Teaching phonics to English Foreign Language children can be a challenge. There are aspects of the children’s environment that make phonics difficult for the teacher to teach and for the students to hear, repeat and understand. As we look at some of these problems let’s keep in mind that the key to their success – the most important factor in any lesson - is getting them interested and if possible, making it fun, an interesting challenge or perhaps funny. They’ll learn if they are enjoying themselves. This article offers ideas that can make phonics fun.
What Difficulties Are the Children Encountering?
Perhaps the biggest obstacle to their hearing and pronouncing the English sounds is the fact that they are hearing another language at home, or more seriously they are hearing a mixture of English and their own first language.
Another difficulty is likely the fact that some of the English sounds are not a part of their first language. This, however, isn’t too serious a problem for young children as they are still able to parrot the sounds they hear just as they did when they were learning their first language. Games such as Picture Bingo keep the children’s attention while providing the correct pronunciation.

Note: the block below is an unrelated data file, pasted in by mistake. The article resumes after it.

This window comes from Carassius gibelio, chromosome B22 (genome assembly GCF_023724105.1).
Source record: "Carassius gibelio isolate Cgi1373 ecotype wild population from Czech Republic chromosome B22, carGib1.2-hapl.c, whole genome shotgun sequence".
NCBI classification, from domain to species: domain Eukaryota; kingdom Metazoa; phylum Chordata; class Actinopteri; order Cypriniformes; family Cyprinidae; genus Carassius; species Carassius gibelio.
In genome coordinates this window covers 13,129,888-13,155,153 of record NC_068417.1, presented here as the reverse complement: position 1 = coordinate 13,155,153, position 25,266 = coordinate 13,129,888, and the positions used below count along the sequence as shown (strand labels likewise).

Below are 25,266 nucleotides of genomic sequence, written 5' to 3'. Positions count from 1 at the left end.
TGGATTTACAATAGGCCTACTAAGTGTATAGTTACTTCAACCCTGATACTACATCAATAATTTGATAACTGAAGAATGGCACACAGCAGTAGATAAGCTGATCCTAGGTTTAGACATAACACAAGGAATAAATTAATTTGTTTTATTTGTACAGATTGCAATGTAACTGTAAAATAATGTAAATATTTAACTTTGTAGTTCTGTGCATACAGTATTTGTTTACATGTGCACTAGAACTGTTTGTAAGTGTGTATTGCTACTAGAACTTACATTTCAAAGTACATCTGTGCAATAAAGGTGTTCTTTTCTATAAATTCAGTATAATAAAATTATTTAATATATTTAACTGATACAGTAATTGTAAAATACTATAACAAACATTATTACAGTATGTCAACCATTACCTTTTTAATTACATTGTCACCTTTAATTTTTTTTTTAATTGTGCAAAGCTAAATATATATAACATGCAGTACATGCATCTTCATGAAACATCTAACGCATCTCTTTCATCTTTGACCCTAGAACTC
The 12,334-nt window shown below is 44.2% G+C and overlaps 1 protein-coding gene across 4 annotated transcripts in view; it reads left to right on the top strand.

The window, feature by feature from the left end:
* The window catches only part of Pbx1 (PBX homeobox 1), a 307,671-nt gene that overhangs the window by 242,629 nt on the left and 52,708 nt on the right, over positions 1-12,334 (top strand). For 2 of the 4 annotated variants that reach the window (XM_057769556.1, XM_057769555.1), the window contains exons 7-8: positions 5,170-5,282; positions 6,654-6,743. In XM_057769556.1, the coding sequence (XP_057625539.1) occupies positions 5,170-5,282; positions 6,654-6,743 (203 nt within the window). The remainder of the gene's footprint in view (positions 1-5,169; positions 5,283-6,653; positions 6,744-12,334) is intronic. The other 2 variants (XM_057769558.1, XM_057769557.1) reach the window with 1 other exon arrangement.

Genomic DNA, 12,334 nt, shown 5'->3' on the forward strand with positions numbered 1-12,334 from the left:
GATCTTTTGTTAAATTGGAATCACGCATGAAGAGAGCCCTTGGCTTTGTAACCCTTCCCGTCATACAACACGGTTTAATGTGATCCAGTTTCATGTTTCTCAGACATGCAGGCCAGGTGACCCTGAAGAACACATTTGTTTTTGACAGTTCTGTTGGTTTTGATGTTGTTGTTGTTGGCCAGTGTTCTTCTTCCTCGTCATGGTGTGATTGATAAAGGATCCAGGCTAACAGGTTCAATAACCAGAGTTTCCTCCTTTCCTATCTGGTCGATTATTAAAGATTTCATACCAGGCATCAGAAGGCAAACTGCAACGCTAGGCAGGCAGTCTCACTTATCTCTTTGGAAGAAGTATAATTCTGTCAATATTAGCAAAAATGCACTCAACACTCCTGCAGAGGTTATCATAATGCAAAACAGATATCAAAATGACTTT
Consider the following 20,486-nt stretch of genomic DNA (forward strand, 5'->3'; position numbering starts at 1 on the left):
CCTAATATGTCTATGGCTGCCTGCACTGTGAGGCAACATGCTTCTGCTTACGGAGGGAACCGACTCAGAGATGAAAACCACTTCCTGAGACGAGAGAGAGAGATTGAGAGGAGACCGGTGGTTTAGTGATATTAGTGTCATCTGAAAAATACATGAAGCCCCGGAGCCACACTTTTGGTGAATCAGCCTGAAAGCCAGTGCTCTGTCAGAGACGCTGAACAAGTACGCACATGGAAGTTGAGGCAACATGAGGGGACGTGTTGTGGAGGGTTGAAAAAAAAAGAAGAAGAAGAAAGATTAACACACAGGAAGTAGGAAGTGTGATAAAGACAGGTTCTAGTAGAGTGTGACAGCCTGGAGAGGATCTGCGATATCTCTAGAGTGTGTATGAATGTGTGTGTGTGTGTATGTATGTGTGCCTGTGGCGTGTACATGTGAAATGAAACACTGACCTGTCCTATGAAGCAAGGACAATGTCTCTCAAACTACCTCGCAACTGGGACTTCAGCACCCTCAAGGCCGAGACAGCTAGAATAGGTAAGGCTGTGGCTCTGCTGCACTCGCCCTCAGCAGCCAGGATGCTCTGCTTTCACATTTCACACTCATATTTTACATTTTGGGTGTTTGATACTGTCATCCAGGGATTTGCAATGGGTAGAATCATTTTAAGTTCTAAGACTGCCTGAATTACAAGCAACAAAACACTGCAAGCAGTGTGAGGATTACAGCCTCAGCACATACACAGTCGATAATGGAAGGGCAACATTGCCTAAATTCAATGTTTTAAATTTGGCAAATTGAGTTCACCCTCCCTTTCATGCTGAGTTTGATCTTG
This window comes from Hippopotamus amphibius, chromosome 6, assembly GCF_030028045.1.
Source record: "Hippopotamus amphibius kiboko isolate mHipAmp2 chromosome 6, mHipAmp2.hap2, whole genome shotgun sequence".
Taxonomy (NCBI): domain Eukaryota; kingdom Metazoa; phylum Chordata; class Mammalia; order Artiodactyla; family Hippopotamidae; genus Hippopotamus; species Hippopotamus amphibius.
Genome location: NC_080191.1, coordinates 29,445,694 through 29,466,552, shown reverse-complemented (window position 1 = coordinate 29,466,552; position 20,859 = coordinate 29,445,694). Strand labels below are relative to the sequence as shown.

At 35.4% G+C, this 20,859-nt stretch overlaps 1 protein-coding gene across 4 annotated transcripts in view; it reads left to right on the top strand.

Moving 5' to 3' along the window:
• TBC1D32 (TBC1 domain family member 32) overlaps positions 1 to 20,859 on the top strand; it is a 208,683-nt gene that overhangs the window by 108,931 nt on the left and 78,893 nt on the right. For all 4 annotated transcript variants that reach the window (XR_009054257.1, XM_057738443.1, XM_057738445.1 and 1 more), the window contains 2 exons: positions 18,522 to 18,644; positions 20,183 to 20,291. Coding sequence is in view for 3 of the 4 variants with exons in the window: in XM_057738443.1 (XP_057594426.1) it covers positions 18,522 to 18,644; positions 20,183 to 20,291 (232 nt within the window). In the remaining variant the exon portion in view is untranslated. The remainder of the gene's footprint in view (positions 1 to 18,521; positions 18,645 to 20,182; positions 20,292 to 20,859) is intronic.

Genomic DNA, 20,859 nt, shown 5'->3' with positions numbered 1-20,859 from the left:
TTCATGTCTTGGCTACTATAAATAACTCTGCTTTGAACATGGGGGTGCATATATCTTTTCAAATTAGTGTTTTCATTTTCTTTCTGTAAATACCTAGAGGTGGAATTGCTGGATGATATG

How Can We Create Phonics Lessons that Catch the Children’s Interest in a Meaningful Way?
Let’s think about what kids get excited about – what they are interested in. How about animals, games, songs, stories, puzzles, verses, drawing, puppets or acting? Although there are many more things we could add to the list, let’s work with some of these.
Suppose your phonics lesson for the day was to teach the “sh” sound. The children probably have a phonics book that includes an exercise about “sh”. Many of those books are very good but if you add something interesting or funny then your lesson will be much better. It doesn’t need to take you a long time in extra preparation, it can be very simple.
Perhaps the easiest way is to think of some interesting “sh” words like:
Shark – kids love to think about scary things if they’re in a safe environment.
Ship – this has appeal for the boys who may be having more difficulty with phonics that the girls.
Fish – they need to listen to hear “sh” at the end of the word.
Sea shore – this requires them to hear the difference between “s” and “sh”.
Shirt – they will likely know this one
How Can You Use Some of These Words Without Spending a Lot of Time Preparing?
If you don’t have any pictures available then have some of the children draw one or more of them on the board. The others who are watching are to name the drawing. This could become a competition between two classroom teams.
As they work, print the names under each picture and have the children repeat them. You can add to this by:
- helping them to make a rhyme using any of the words
- having them print a funny sentence that includes one or more of the words
- having them draw pictures and print the picture names in their books.
Their understanding of the meaning and their pronunciation are equally important.
Try any of these ideas or combine several of them to create an approach that suits your teaching style and the needs of you class.